4.5 out of 5 Stars
From the author of Lost Boy comes a historical fairy tale about a mermaid who leaves the sea for love and later finds herself in P.T. Barnum’s American Museum as the real Fiji mermaid. However, leaving the museum may be harder than leaving the sea ever was.
Once there was a mermaid who longed to know of more than her ocean home and her people. One day a fisherman trapped her in his net but couldn’t bear to keep her. But his eyes were lonely and caught her more surely than the net, and so she evoked a magic that allowed her to walk upon the shore. The mermaid, Amelia, became his wife, and they lived on a cliff above the ocean for ever so many years, until one day the fisherman rowed out to sea and did not return.
P. T. Barnum was looking for marvelous attractions for his American Museum, and he’d heard a rumor of a mermaid who lived on a cliff by the sea. He wanted to make his fortune, and an attraction like Amelia was just the ticket.
Amelia agreed to play the mermaid for Barnum, and she believes she can leave any time she likes. But Barnum has never given up a money-making scheme in his life, and he’s determined to hold on to his mermaid.
“A bird in a cage still knows it’s in a cage, even if the bars are made of gold.”
There were so many underlying themes to this book that I don’t even know where to begin! First of all, it was not at all what I expected. Christina Henry’s books of the past always struck me as very dark and twisted, where this one was very light with almost a historical fiction feel to it. Obviously the history was twisted to suit the needs of a fictional tale, which is always tough when you are using a REAL historical figure (in this case, PT Barnum).
“He would have been perfectly ordinary except for his manner, which seemed to suck up all the air in the room. There was more of his personality than could fit inside his body, and she could see how he could trample you with that personality.”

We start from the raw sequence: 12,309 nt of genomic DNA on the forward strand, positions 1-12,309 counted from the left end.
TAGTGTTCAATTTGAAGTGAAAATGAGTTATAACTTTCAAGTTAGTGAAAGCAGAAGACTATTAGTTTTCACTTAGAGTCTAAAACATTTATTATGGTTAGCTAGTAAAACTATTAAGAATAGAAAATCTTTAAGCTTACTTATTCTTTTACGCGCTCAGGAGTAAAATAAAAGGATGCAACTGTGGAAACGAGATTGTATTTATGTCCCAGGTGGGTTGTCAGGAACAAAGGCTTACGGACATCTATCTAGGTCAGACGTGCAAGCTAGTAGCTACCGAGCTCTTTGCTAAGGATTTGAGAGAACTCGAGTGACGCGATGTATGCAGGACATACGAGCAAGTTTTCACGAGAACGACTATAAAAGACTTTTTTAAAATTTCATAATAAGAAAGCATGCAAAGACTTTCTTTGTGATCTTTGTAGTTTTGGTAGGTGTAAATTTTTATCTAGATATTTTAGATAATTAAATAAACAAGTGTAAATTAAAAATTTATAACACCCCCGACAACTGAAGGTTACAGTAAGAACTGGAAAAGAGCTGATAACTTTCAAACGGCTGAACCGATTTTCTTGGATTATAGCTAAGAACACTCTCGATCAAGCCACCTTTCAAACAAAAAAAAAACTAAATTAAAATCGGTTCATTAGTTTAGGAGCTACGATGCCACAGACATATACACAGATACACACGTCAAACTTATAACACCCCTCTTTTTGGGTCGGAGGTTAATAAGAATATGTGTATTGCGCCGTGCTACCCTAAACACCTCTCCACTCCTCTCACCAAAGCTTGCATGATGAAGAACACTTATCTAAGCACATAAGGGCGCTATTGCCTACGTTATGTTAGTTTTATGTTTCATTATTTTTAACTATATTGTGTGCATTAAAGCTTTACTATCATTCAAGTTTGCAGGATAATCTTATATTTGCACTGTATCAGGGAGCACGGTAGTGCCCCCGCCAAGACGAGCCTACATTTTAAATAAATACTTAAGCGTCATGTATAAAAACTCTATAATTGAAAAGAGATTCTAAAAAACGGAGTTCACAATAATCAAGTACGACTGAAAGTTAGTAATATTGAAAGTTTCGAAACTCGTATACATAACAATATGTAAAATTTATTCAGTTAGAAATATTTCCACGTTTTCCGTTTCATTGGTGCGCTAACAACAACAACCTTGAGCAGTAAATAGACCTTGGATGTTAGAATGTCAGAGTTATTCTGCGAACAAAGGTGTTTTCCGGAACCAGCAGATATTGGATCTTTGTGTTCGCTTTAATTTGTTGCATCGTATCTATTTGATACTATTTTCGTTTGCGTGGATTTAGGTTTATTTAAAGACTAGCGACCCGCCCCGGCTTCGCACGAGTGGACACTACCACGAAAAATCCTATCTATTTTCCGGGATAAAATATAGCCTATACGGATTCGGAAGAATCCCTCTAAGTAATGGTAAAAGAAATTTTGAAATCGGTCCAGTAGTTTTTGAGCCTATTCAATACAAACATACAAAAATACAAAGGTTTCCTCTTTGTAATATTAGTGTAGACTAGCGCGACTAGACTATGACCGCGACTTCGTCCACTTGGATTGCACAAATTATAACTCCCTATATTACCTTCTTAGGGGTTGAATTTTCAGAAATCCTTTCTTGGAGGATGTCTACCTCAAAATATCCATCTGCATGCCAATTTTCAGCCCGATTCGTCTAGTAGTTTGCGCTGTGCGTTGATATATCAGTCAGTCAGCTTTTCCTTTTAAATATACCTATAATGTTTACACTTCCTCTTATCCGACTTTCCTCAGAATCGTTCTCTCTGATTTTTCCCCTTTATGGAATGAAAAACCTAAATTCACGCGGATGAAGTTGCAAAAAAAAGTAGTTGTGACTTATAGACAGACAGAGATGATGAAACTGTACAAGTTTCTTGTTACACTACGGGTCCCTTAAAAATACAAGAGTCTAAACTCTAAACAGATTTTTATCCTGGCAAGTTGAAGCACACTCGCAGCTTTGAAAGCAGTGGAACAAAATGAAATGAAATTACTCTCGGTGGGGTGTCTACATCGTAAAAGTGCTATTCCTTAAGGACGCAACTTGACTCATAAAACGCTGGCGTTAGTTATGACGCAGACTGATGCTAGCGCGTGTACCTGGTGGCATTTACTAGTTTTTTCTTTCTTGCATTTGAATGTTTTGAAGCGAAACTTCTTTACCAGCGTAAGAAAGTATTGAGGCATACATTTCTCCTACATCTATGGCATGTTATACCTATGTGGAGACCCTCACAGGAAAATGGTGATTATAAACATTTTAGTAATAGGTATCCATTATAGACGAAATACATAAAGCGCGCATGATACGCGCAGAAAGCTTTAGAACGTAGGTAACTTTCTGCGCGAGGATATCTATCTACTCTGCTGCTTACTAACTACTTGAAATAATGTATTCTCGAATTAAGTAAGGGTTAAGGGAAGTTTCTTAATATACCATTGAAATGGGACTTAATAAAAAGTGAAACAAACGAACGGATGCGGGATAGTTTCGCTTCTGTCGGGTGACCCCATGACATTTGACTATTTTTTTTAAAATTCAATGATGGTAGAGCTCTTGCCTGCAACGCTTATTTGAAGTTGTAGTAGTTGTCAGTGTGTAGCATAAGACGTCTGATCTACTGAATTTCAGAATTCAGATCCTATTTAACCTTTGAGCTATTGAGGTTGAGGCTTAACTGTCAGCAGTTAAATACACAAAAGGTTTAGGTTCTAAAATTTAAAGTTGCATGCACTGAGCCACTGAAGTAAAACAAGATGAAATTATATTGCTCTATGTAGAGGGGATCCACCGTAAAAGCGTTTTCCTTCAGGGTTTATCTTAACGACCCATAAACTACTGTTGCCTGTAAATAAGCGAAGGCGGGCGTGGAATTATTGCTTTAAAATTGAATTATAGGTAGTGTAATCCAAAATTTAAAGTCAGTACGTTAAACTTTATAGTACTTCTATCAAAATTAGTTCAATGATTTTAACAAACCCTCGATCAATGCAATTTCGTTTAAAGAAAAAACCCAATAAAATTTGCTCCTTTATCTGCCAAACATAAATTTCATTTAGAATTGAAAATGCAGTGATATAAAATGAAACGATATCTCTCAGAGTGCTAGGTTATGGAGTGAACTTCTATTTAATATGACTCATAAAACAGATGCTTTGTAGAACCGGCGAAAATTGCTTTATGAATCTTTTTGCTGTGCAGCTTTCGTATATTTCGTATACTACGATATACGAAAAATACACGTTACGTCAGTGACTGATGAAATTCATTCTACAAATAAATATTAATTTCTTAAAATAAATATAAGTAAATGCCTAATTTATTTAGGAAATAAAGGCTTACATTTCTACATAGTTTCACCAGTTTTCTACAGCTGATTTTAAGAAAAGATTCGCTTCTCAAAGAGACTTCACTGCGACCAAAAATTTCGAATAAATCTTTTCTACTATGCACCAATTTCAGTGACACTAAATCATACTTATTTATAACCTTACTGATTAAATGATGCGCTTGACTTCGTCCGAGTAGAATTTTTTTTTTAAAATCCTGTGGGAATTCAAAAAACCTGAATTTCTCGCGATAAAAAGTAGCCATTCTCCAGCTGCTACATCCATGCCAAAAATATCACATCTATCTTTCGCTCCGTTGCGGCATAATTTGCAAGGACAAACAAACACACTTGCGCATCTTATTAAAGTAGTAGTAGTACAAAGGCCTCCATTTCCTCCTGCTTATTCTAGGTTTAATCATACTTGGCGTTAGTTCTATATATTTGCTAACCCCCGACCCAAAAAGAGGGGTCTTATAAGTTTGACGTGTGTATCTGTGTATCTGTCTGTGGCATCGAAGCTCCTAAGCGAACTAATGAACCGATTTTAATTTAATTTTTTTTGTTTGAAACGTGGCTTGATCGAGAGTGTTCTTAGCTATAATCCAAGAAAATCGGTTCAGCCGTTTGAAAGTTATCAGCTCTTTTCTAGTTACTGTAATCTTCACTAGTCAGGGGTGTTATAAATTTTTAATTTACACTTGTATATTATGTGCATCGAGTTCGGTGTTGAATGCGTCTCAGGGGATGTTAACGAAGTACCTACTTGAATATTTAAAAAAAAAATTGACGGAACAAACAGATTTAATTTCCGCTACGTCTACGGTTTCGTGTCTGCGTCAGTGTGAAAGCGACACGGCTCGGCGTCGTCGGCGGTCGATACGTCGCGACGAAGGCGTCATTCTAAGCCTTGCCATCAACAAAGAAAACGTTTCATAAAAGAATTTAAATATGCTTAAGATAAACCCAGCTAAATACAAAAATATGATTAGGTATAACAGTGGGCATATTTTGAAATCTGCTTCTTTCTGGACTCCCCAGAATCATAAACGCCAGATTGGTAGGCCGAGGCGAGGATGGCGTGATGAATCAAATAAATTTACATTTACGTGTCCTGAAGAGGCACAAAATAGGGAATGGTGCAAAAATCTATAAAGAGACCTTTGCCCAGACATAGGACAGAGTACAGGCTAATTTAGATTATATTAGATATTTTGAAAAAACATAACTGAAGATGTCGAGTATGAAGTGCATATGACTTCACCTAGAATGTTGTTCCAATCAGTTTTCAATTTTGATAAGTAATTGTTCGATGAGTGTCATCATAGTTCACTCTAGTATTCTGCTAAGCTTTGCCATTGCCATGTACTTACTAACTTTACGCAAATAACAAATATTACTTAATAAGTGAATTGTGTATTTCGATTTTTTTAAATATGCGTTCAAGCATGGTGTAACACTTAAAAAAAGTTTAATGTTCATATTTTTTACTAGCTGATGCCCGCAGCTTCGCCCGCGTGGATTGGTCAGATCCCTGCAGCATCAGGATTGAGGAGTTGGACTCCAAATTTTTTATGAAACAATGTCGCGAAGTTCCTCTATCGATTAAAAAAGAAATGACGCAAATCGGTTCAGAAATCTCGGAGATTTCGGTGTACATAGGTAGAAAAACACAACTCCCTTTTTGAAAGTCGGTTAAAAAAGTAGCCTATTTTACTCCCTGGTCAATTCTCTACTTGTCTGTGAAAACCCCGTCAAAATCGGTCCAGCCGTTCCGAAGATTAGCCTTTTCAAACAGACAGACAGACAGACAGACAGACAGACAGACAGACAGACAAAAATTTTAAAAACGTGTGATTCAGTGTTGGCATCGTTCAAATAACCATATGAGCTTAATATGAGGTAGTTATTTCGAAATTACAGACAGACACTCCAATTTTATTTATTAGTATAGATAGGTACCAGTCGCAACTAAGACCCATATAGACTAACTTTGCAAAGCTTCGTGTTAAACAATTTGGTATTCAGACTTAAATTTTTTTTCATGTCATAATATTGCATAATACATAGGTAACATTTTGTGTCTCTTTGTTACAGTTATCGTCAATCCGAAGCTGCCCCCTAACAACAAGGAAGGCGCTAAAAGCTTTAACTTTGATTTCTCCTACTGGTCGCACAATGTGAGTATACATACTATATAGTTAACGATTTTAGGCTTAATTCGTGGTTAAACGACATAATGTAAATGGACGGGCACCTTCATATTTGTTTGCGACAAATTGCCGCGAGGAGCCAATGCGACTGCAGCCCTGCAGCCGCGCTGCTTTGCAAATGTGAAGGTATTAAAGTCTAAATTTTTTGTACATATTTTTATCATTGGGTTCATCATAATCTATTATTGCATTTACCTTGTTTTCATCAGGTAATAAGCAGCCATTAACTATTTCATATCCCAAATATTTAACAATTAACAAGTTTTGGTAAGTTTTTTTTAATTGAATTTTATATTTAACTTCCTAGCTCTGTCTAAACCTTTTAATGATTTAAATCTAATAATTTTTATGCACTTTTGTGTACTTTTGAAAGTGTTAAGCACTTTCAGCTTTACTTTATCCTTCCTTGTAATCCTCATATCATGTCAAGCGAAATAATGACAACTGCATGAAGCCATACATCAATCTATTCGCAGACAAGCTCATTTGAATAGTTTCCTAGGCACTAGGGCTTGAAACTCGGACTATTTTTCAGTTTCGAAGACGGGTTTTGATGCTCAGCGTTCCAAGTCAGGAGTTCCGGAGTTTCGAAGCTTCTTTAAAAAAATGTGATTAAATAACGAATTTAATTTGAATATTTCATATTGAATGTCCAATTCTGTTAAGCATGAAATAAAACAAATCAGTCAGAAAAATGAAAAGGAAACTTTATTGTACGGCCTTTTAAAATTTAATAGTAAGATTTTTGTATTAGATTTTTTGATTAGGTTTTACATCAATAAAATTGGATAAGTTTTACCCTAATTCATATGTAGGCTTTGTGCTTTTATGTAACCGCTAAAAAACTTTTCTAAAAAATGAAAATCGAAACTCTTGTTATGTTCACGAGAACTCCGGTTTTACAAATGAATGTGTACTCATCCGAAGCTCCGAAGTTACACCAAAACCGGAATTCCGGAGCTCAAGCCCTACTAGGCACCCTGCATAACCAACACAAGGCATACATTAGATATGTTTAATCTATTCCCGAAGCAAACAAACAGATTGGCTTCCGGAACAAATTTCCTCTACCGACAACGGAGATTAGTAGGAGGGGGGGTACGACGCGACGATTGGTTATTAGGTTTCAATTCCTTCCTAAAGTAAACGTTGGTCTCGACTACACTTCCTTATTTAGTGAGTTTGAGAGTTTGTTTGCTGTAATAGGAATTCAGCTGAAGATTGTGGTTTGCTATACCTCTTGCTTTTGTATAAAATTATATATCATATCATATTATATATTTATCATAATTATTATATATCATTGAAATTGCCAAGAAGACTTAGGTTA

Though, not historically accurate, I feel that Christina Henry did use some true elements of Barnum’s personality and just played then up. In this tale we was so focussed on money and notoriety as to almost be cruel, and there was no escaping his grasp if he wanted what you had.
The themes of women’s rights were very prominent in this novel, although I thought it funny that throughout the entire novel Amelia stresses that she doesn’t belong to any man and should have the right to be in her own and take care of herself, and even when told that other women suffer the same fate of being “owned by a man” she only seems to think of herself.
I do think that Henry did a great job of putting into words the desolation that Amelia felt realizing that she would live forever and that loving would just bring about loss after loss as she continued through life alone.
“And though she cursed and wept and pleaded and bargained, the ocean never listened or acknowledged the troubles of one small land-or-sea dweller. The ocean has a rhythm, but it has no heart.”
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CHRISTINA HENRY is the author of the CHRONICLES OF ALICE duology, ALICE and RED QUEEN, a dark and twisted take on Alice’s Adventures in Wonderland, as well as LOST BOY: THE TRUE STORY OF CAPTAIN HOOK, an origin story of Captain Hook from Peter Pan.
She is also the author of the national bestselling BLACK WINGS series (BLACK WINGS, BLACK NIGHT, BLACK HOWL, BLACK LAMENT, BLACK CITY, BLACK HEART and BLACK SPRING) featuring Agent of Death Madeline Black and her popcorn-loving gargoyle Beezle.
She enjoys running long distances, reading anything she can get her hands on and watching movies with samurai, zombies and/or subtitles in her spare time. She lives in Chicago with her husband and son.